As director of the NIDDK since 2007, Griffin P. Rodgers oversees the institute’s research into some of the most serious public health issues today. Rodgers received an honorary doctor of science degree in 2011.
The institute, which has a $2 billion annual budget, conducts and supports research on diabetes, endocrinology and metabolic diseases; digestive diseases and nutrition, including obesity; and kidney, urologic and blood diseases. It conducts and supports clinical research on the diseases of internal medicine and related fields as well as other basic science disciplines.
The institute also supports education programs to translate the results of research to health professionals, patients and the public.
Researching therapy options for sickle cell anemia
Rodgers is internationally recognized for his contributions to the development of the first effective, and FDA approved, therapy for sickle cell anemia. More recently, he and his collaborators have reported on a modified blood stem-cell transplant regimen that is highly effective in reversing sickle cell disease in adults and is associated with relatively low toxicity.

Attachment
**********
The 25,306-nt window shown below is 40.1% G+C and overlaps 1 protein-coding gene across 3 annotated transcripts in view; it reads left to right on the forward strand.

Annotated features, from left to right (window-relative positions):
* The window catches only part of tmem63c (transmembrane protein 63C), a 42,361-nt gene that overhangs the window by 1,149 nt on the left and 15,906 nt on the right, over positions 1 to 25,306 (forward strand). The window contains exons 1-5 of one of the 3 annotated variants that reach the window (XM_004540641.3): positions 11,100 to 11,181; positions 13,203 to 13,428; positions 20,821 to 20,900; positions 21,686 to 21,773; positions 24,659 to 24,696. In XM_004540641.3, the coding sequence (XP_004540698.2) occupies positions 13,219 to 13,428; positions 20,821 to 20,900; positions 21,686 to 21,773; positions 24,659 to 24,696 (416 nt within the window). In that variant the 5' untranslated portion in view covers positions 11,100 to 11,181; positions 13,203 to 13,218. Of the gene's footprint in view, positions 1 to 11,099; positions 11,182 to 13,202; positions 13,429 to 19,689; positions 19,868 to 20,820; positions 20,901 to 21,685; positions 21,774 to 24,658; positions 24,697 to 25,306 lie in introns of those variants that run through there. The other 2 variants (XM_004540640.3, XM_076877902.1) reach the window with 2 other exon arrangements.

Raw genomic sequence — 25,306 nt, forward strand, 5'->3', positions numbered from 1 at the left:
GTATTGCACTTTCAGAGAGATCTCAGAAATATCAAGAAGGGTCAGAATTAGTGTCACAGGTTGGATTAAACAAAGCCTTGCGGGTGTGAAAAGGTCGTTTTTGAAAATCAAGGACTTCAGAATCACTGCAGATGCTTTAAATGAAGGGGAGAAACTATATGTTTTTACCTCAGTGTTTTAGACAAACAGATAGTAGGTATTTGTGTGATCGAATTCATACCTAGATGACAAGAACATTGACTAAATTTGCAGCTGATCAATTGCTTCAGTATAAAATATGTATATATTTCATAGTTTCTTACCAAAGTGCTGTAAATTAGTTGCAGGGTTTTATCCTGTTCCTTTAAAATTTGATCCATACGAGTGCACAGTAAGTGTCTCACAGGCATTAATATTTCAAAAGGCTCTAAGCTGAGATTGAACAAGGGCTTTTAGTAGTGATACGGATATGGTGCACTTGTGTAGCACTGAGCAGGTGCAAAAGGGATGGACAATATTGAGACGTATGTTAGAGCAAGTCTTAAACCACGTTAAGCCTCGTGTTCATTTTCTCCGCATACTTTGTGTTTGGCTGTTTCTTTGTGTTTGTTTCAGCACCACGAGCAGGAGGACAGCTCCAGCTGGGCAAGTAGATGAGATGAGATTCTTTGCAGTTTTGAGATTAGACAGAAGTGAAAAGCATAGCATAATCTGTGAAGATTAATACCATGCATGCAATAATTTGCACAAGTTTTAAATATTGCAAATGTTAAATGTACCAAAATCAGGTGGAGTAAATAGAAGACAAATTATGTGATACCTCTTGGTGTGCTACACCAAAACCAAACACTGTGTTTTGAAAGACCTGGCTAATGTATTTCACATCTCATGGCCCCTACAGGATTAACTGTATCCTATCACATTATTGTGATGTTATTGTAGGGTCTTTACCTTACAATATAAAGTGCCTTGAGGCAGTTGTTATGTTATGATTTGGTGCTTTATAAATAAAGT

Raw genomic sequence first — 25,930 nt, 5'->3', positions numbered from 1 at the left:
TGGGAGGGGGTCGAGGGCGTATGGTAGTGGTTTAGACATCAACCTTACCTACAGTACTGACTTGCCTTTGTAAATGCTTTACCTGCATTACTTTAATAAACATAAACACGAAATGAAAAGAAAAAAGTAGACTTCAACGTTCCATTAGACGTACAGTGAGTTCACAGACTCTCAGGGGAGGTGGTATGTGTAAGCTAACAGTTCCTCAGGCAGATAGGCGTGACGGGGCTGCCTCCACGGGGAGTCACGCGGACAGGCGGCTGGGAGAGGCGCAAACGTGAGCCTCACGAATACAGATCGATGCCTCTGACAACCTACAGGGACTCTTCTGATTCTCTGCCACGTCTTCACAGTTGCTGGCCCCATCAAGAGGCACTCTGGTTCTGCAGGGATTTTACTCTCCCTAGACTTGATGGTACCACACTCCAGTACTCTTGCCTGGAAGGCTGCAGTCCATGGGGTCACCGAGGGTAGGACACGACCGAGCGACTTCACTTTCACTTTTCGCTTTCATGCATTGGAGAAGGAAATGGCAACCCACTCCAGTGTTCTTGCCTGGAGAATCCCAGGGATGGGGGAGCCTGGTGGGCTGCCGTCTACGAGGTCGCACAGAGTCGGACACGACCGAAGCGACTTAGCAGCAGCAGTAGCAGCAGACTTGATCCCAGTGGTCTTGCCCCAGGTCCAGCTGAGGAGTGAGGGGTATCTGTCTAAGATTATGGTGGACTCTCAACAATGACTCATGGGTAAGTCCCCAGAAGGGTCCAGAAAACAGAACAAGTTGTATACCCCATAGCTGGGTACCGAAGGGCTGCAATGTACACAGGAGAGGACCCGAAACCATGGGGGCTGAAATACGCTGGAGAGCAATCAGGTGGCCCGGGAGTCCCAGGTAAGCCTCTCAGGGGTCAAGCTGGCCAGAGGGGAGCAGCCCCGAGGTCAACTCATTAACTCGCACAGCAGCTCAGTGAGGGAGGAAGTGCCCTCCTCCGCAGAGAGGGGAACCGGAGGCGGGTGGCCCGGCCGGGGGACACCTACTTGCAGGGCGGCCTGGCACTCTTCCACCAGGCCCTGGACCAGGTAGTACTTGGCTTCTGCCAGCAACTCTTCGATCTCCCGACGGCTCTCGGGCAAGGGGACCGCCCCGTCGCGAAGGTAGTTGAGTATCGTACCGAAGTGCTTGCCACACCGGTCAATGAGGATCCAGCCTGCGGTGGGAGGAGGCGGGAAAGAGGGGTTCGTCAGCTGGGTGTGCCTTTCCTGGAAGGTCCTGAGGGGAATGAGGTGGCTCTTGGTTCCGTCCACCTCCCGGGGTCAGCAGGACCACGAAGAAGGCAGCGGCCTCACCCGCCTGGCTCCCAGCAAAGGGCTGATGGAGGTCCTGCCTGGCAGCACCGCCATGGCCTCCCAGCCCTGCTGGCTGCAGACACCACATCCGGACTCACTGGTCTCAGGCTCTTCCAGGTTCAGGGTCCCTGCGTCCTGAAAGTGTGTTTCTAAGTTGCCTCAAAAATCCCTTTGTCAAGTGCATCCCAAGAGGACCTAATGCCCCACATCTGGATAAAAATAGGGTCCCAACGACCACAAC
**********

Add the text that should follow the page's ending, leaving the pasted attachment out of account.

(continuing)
He has received a variety of awards for this research, including the Scroll of Merit Award from the National Medical Association in 2010, a Mastership from the American College of Physicians in 2005, the 2000 Arthur S. Flemming Award and the 1998 Richard and Hinda Rosenthal Foundation Award.
Rodgers earned undergraduate, graduate and medical degrees from Brown University, and later earned a master’s of business administration with a focus on the business of medicine from Johns Hopkins University in 2005.
He completed an internship, residency and chief residency in internal medicine at Washington University School of Medicine, Barnes Hospital and the St. Louis VA Hospital. He then completed a fellowship in hematology/oncology through a joint program of the NIH with George Washington University and the Washington VA Medical Center.